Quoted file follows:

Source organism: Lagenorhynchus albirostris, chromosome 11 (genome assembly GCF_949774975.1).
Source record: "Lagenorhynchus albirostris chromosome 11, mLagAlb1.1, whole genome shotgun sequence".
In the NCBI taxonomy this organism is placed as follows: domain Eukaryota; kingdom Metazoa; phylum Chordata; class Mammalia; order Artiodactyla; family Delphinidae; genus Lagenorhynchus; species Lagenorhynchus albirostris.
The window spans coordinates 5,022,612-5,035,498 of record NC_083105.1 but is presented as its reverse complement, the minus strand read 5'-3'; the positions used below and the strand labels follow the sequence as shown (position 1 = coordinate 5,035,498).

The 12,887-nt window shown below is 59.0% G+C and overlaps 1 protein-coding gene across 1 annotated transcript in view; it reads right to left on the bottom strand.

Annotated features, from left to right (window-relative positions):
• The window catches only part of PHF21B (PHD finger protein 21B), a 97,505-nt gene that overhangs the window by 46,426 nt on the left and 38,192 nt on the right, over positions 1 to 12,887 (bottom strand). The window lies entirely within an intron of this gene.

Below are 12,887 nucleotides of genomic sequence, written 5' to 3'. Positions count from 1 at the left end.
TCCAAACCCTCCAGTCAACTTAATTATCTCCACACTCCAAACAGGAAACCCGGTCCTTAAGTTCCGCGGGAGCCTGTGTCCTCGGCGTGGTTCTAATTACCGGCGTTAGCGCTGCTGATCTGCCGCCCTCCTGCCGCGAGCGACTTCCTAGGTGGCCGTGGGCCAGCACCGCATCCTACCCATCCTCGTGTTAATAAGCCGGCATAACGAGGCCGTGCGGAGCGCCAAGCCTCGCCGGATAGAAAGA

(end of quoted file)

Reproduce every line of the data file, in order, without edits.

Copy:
Source organism: Lagenorhynchus albirostris, chromosome 11 (genome assembly GCF_949774975.1).
Source record: "Lagenorhynchus albirostris chromosome 11, mLagAlb1.1, whole genome shotgun sequence".
In the NCBI taxonomy this organism is placed as follows: domain Eukaryota; kingdom Metazoa; phylum Chordata; class Mammalia; order Artiodactyla; family Delphinidae; genus Lagenorhynchus; species Lagenorhynchus albirostris.
The window spans coordinates 5,022,612-5,035,498 of record NC_083105.1 but is presented as its reverse complement, the minus strand read 5'-3'; the positions used below and the strand labels follow the sequence as shown (position 1 = coordinate 5,035,498).

The 12,887-nt window shown below is 59.0% G+C and overlaps 1 protein-coding gene across 1 annotated transcript in view; it reads right to left on the bottom strand.

Annotated features, from left to right (window-relative positions):
• The window catches only part of PHF21B (PHD finger protein 21B), a 97,505-nt gene that overhangs the window by 46,426 nt on the left and 38,192 nt on the right, over positions 1 to 12,887 (bottom strand). The window lies entirely within an intron of this gene.

Below are 12,887 nucleotides of genomic sequence, written 5' to 3'. Positions count from 1 at the left end.
TCCAAACCCTCCAGTCAACTTAATTATCTCCACACTCCAAACAGGAAACCCGGTCCTTAAGTTCCGCGGGAGCCTGTGTCCTCGGCGTGGTTCTAATTACCGGCGTTAGCGCTGCTGATCTGCCGCCCTCCTGCCGCGAGCGACTTCCTAGGTGGCCGTGGGCCAGCACCGCATCCTACCCATCCTCGTGTTAATAAGCCGGCATAACGAGGCCGTGCGGAGCGCCAAGCCTCGCCGGATAGAAAGA